The risk of respiratory problems after COVID-19 increases with age and longer hospital stays, according to new research.
An understanding from this research could help doctors to identify which patients most need a follow-up appointment.
The study was driven by experts from the University of Southampton, University Hospital Southampton (UHS) and the NIHR Southampton Biomedical Research Centre (BRC).
Their findings are published in Respiratory Research.
Five-point ‘risk score’
UK patients are advised to have a follow-up appointment and chest X-ray 12 weeks after being hospitalised with COVID-19.
In a previous study, Southampton researchers found persistent chest problems are common at this stage.
They devised a five-point ‘risk score’ that strongly predicted who was most likely to be affected. Risk factors included length of hospital stay, obesity and smoking status.
This latest study aimed to confirm their findings in a new cohort.
Researchers analysed information from 182 patients’ follow-up appointments at UHS. Around one third (31%) had ongoing chest problems, such as scarring of the lung.
The data is from the Research Evaluation Alongside Clinical Treatment in COVID-19 study (REACT COVID). REACT COVID was supported by the NIHR Southampton Clinical Research Facility and BRC.
Dr Anna Freeman, REACT COVID co-lead, is also involved in the new research. She explained:
“We collected routine clinical data for patients admitted to UHS with COVID-19 at the start of the pandemic in March 2020, with additional sampling for research if patients were happy to consent.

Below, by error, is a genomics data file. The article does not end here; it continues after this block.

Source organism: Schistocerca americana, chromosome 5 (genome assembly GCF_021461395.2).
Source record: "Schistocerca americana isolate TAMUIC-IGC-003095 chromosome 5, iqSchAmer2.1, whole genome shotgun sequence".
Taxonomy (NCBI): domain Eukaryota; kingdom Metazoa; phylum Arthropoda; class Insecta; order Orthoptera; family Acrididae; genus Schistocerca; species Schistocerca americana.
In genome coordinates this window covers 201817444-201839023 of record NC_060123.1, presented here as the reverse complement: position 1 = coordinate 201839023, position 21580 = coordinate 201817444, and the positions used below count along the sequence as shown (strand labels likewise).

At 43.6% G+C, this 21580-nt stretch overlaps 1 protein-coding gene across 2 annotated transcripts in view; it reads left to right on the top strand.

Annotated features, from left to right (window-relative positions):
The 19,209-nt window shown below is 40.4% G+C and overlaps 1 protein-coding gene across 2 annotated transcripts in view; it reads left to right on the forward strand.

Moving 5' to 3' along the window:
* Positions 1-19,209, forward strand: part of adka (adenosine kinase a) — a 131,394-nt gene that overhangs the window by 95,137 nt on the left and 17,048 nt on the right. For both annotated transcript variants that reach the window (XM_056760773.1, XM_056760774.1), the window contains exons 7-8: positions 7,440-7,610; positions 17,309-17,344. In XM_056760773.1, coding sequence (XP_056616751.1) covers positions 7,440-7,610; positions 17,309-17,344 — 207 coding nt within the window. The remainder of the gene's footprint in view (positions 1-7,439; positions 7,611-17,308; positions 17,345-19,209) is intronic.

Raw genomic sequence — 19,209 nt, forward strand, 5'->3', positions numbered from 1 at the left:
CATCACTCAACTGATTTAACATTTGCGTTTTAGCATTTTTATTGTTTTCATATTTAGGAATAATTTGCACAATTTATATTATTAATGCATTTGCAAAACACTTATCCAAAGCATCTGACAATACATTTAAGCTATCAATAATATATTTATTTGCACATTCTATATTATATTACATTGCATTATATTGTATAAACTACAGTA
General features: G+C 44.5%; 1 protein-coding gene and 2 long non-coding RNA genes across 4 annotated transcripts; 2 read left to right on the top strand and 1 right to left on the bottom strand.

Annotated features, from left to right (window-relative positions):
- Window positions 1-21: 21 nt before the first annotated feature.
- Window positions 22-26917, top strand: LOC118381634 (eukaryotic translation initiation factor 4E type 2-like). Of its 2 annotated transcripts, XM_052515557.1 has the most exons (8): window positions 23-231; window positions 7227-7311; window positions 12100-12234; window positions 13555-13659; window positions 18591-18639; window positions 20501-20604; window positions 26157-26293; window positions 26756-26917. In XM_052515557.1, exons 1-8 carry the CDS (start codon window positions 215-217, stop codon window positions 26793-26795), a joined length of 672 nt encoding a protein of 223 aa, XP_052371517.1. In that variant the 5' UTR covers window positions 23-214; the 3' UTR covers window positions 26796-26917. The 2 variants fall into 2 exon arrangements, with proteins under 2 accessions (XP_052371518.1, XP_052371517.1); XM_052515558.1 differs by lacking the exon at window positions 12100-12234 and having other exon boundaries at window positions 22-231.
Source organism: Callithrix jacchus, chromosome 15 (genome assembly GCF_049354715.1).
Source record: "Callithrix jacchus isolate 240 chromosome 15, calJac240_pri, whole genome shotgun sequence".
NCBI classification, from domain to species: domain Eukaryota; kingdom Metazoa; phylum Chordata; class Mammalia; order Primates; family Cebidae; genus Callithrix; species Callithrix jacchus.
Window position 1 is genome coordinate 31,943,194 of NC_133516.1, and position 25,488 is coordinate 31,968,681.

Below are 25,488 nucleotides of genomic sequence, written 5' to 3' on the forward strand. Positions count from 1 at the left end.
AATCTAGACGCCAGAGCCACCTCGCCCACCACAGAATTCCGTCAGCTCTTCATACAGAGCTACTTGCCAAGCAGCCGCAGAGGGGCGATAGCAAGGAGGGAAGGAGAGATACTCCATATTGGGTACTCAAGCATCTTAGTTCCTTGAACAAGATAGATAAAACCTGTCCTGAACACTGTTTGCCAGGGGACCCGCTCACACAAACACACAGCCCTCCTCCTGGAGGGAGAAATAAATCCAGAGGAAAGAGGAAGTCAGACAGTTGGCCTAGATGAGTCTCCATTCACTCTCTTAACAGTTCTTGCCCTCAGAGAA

“It has enabled important research to help identify patients at risk of severe disease. Understanding risk factors for severe disease early in the pandemic was key to improving treatments and reducing critical care demand.
"It could also be helpful in risk stratification for potential future pandemics.”
Increased risk factors
The analysis found that risk of long-term chest problems after COVID-19 increased with age and longer hospital stays.
Those affected were significantly older (64 years vs 55 years) and had stayed in hospital for longer (10.5 days vs 7 days). People with a history of smoking were also at higher risk.
However, there was no association between obesity and likelihood to experience ongoing problems.
Dr Ben Marshall, senior author of the paper, said:
“This study provides clear evidence in support of the ‘risk score’ we have developed.
“It can predict which COVID-19 patients will experience long-term chest problems, saving clinical time. It could potentially be a useful adjunct for future respiratory virus pandemics.”
He added: “The results are a testament to our fantastic respiratory team in Southampton. Their extraordinary efforts throughout the pandemic enabled this research.”
Dr Tim Wallis, first author of the paper, said:
“We were delighted to receive funding from the UHS R&D small grants scheme for this project.
“Further research will aim to understand patients’ experience and expectations of their COVID follow-up clinic journey. This could help inform future pandemic follow-up service design.”